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Updated: July 15th, 2010 10:47pm
Kevin Slowey picks up where Twins rotation left off in loss to White Sox

Kevin Slowey picks up where Twins rotation left off in loss to White Sox

by Tom Pelissero
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MINNEAPOLIS -- John Danks and Kevin Slowey both got off to brutal starts on Thursday night.

Danks survived. Slowey didn't.

And that -- plus a few clutch hits -- was the difference for the Chicago White Sox, who overcame the Minnesota Twins' big second inning and emerged from the All-Star break by winning the opener of this important interdivision series 8-7 at Target Field.

Slowey's latest flat performance -- three-plus innings, five earned runs, nine hits and a home run on 75 pitches -- raised his earned-run average to 9.11 in his past six starts and picked up the Twins rotation's slump right where it left off.

"We've had a few guys struggle," manager Ron Gardenhire said of his starting pitchers, who excluding Carl Pavano are a combined 3-10 with an 8.05 ERA during the Twins' 6-14 slide.

"As I've said before, you can't replace everybody in the rotation -- these guys have to get it done. It's the same group that took us a long way last year. We won a division with 'em. We're not going to just pitch 'em. Our job is to try to get 'em right as much as we can.

"If it doesn't work out, then we've got to make a decision and make a move. We're trying to get 'em right. I think (pitching coach Rick Anderson)'s as good as they get at that, so we're trying to do the best we possibly can with them. It's not working out right now. If we make a move, we make a move."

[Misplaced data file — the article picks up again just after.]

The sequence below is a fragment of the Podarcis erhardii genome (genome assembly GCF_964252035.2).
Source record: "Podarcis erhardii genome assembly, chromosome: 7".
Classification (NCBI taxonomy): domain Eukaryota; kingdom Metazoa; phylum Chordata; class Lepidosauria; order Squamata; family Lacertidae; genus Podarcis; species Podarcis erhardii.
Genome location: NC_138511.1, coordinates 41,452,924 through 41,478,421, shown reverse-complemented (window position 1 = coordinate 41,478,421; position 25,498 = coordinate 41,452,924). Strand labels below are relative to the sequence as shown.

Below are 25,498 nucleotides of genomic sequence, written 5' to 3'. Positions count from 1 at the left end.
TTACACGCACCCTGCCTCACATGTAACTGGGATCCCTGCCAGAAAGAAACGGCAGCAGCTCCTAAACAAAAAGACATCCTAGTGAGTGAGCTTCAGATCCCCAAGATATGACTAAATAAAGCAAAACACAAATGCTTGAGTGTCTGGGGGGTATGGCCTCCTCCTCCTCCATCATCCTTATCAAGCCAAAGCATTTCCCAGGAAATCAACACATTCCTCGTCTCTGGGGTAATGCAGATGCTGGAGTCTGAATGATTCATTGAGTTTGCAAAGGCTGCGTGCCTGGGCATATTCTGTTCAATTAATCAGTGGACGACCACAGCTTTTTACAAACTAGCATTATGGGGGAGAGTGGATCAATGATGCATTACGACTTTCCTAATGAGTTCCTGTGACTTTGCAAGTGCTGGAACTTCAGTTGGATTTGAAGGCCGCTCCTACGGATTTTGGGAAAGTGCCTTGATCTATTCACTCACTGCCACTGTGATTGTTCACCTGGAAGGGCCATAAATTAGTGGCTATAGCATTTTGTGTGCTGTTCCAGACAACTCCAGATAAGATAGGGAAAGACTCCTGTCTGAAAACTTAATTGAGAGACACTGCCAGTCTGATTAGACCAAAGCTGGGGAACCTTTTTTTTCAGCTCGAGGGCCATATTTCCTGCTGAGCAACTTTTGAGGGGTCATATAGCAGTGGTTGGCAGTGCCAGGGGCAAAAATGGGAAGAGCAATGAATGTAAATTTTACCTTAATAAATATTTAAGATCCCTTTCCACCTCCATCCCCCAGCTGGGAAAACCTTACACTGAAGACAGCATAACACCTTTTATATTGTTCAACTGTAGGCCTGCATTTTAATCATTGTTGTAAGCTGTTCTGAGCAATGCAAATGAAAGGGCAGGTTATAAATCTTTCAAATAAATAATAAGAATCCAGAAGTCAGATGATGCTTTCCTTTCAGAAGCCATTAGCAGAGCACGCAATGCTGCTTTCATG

The Twins (46-43) did make one move after the game, recalling Jeff Manship from Class-AAA Rochester to replace first baseman Justin Morneau (concussion) on the 25-man roster, but it was hardly an inspired decision. Manship has an 8.10 ERA over his past five starts for the Red Wings and got the nod primarily because the Twins need another rested arm for Friday's game.

Left-hander Brian Duensing would have been the logical pitcher to stretch out after Slowey's early exit on Thursday, but he missed the game with the flu. So, Gardenhire turned to struggling righty Alex Burnett, who got out of one jam in the fourth inning but created another in the fifth, balking in one run and then letting A.J. Pierzynski tattoo his next pitch for an RBI double.

"I don't know if it cost us the game, but it wasn't the greatest thing we've ever seen," Gardenhire said of the balk, which ended with Burnett sidewinding off the mound and dropping the ball.

"He just hung a spike on the mound, and rather than killing himself, he ends up holding onto the ball. If he would have tried to have thrown it, who knows where it would have ended up. That would have probably been worse than balking in a run. He just hung a spike -- what are you going to do?"

Pierzynski later scored what proved to be the winning run on Juan Pierre's groundout, charging Burnett with a third run that raised his ERA to 10.24 over his past 11 appearances.